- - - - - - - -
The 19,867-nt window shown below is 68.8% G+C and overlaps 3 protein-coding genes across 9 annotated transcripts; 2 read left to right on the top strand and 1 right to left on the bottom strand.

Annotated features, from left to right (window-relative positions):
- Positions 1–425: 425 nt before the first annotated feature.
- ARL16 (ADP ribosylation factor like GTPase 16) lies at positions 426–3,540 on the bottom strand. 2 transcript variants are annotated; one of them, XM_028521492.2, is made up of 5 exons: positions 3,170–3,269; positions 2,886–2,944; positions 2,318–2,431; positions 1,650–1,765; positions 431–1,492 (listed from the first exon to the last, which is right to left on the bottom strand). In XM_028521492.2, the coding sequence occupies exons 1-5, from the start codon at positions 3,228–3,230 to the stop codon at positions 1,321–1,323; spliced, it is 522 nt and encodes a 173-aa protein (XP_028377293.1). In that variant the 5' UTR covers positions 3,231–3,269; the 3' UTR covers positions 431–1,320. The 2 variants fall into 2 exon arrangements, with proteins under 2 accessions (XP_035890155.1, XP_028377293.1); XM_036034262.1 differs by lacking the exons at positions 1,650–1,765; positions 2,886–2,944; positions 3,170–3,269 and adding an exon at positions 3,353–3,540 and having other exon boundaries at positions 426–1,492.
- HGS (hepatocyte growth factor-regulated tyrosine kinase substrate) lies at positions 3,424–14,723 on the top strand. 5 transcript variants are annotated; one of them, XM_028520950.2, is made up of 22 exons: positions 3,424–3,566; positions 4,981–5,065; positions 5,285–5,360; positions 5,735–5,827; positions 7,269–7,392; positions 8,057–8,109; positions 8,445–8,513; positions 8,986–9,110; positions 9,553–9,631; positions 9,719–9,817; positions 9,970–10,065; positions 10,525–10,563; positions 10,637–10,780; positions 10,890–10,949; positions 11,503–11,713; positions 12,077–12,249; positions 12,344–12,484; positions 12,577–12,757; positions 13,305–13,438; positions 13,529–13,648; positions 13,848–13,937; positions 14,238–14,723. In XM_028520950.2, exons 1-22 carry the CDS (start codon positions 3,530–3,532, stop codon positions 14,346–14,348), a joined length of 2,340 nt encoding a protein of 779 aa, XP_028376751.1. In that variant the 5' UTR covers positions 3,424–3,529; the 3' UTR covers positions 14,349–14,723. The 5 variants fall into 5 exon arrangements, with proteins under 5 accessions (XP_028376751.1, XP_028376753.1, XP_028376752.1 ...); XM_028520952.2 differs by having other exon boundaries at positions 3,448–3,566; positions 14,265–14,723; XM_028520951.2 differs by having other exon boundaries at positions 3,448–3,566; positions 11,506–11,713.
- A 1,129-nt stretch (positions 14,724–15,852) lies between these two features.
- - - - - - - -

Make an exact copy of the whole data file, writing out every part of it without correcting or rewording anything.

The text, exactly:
The 19,867-nt window shown below is 68.8% G+C and overlaps 3 protein-coding genes across 9 annotated transcripts; 2 read left to right on the top strand and 1 right to left on the bottom strand.

Annotated features, from left to right (window-relative positions):
- Positions 1–425: 425 nt before the first annotated feature.
- ARL16 (ADP ribosylation factor like GTPase 16) lies at positions 426–3,540 on the bottom strand. 2 transcript variants are annotated; one of them, XM_028521492.2, is made up of 5 exons: positions 3,170–3,269; positions 2,886–2,944; positions 2,318–2,431; positions 1,650–1,765; positions 431–1,492 (listed from the first exon to the last, which is right to left on the bottom strand). In XM_028521492.2, the coding sequence occupies exons 1-5, from the start codon at positions 3,228–3,230 to the stop codon at positions 1,321–1,323; spliced, it is 522 nt and encodes a 173-aa protein (XP_028377293.1). In that variant the 5' UTR covers positions 3,231–3,269; the 3' UTR covers positions 431–1,320. The 2 variants fall into 2 exon arrangements, with proteins under 2 accessions (XP_035890155.1, XP_028377293.1); XM_036034262.1 differs by lacking the exons at positions 1,650–1,765; positions 2,886–2,944; positions 3,170–3,269 and adding an exon at positions 3,353–3,540 and having other exon boundaries at positions 426–1,492.
- HGS (hepatocyte growth factor-regulated tyrosine kinase substrate) lies at positions 3,424–14,723 on the top strand. 5 transcript variants are annotated; one of them, XM_028520950.2, is made up of 22 exons: positions 3,424–3,566; positions 4,981–5,065; positions 5,285–5,360; positions 5,735–5,827; positions 7,269–7,392; positions 8,057–8,109; positions 8,445–8,513; positions 8,986–9,110; positions 9,553–9,631; positions 9,719–9,817; positions 9,970–10,065; positions 10,525–10,563; positions 10,637–10,780; positions 10,890–10,949; positions 11,503–11,713; positions 12,077–12,249; positions 12,344–12,484; positions 12,577–12,757; positions 13,305–13,438; positions 13,529–13,648; positions 13,848–13,937; positions 14,238–14,723. In XM_028520950.2, exons 1-22 carry the CDS (start codon positions 3,530–3,532, stop codon positions 14,346–14,348), a joined length of 2,340 nt encoding a protein of 779 aa, XP_028376751.1. In that variant the 5' UTR covers positions 3,424–3,529; the 3' UTR covers positions 14,349–14,723. The 5 variants fall into 5 exon arrangements, with proteins under 5 accessions (XP_028376751.1, XP_028376753.1, XP_028376752.1 ...); XM_028520952.2 differs by having other exon boundaries at positions 3,448–3,566; positions 14,265–14,723; XM_028520951.2 differs by having other exon boundaries at positions 3,448–3,566; positions 11,506–11,713.
- A 1,129-nt stretch (positions 14,724–15,852) lies between these two features.